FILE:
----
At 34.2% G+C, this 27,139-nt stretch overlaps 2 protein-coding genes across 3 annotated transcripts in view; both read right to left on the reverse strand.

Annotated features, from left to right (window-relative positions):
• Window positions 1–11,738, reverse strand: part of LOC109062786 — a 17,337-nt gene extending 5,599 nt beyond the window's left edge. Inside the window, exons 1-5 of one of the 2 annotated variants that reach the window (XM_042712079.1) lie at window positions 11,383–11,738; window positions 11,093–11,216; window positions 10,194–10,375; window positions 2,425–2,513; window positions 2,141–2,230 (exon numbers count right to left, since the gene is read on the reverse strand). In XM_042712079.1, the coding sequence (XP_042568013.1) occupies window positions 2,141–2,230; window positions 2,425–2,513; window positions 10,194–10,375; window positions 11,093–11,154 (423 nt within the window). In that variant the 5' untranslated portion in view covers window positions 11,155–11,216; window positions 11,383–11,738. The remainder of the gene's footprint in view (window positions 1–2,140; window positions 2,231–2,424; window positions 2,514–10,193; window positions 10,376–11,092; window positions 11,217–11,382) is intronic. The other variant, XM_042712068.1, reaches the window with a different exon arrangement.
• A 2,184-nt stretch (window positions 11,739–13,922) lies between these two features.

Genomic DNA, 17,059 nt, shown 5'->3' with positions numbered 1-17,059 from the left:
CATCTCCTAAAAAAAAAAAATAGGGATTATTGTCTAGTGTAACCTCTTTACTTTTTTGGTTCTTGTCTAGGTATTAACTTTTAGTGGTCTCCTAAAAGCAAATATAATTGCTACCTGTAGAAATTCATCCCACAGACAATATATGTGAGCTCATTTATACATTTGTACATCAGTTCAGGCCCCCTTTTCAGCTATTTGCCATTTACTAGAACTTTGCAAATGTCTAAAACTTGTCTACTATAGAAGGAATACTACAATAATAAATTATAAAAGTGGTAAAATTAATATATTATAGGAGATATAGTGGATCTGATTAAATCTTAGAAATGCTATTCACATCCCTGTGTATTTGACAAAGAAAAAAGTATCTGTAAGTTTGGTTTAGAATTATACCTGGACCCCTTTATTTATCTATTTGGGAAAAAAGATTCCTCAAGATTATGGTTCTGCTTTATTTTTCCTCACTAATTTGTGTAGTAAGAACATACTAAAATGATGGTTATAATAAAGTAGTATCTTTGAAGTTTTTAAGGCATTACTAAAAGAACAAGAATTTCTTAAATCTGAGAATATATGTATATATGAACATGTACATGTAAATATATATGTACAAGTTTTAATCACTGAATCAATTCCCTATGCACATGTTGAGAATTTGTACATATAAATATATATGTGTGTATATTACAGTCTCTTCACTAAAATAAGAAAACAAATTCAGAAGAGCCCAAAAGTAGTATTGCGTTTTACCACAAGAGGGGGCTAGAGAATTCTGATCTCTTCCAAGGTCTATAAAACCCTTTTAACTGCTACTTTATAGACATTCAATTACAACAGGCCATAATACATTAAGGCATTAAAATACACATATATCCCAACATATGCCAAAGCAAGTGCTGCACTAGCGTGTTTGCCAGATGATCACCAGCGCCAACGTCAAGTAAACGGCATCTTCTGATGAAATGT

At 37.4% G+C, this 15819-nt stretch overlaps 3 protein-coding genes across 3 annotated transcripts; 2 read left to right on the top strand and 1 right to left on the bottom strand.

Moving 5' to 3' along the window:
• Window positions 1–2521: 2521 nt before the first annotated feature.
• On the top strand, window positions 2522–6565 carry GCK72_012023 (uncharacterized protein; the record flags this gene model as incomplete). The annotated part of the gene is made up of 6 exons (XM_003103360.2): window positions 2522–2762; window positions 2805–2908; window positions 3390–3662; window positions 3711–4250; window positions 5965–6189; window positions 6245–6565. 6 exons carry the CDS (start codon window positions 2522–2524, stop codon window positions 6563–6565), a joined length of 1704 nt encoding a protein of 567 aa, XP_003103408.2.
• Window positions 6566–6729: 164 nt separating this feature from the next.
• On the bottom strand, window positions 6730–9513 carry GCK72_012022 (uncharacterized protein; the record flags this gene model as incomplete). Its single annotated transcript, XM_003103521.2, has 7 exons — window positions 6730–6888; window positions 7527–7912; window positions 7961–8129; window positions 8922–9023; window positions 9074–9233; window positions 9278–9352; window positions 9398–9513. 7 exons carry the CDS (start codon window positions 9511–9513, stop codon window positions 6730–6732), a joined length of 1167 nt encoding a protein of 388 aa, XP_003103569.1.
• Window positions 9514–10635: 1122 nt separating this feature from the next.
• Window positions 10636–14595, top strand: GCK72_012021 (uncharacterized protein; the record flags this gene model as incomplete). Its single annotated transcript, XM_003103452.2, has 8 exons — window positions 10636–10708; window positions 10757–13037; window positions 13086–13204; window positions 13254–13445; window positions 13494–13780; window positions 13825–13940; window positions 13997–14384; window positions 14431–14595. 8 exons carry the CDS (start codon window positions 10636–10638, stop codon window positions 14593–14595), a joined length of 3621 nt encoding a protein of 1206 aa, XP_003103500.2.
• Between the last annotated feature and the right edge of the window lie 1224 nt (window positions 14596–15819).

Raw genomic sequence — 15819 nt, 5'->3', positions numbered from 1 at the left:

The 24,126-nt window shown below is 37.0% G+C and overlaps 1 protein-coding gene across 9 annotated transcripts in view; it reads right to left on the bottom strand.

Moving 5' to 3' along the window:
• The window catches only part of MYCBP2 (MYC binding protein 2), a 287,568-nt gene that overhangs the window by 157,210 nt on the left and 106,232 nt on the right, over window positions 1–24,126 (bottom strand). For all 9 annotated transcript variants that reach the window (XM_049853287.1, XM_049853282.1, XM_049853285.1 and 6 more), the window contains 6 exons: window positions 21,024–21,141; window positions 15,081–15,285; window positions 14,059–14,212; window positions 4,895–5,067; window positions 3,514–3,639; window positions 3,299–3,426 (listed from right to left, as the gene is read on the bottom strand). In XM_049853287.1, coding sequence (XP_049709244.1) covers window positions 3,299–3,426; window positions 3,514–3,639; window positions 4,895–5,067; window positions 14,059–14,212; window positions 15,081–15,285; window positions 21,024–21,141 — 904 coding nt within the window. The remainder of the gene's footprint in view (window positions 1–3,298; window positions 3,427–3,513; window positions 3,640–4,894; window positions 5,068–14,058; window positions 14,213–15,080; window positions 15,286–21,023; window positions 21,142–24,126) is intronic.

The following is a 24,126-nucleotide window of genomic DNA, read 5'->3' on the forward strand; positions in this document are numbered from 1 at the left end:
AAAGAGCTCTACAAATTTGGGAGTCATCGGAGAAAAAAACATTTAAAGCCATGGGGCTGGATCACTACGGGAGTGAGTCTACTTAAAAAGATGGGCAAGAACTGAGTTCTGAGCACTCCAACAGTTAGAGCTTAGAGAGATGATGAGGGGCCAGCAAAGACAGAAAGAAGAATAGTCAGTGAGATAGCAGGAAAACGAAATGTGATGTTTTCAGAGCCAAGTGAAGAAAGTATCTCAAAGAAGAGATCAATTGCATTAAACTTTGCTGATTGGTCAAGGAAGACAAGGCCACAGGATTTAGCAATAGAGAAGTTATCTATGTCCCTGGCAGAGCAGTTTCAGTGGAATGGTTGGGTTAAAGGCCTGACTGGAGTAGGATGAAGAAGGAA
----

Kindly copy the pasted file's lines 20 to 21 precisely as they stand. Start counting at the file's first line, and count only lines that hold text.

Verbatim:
The following is a 24,126-nucleotide window of genomic DNA, read 5'->3' on the forward strand; positions in this document are numbered from 1 at the left end:
AAAGAGCTCTACAAATTTGGGAGTCATCGGAGAAAAAAACATTTAAAGCCATGGGGCTGGATCACTACGGGAGTGAGTCTACTTAAAAAGATGGGCAAGAACTGAGTTCTGAGCACTCCAACAGTTAGAGCTTAGAGAGATGATGAGGGGCCAGCAAAGACAGAAAGAAGAATAGTCAGTGAGATAGCAGGAAAACGAAATGTGATGTTTTCAGAGCCAAGTGAAGAAAGTATCTCAAAGAAGAGATCAATTGCATTAAACTTTGCTGATTGGTCAAGGAAGACAAGGCCACAGGATTTAGCAATAGAGAAGTTATCTATGTCCCTGGCAGAGCAGTTTCAGTGGAATGGTTGGGTTAAAGGCCTGACTGGAGTAGGATGAAGAAGGAA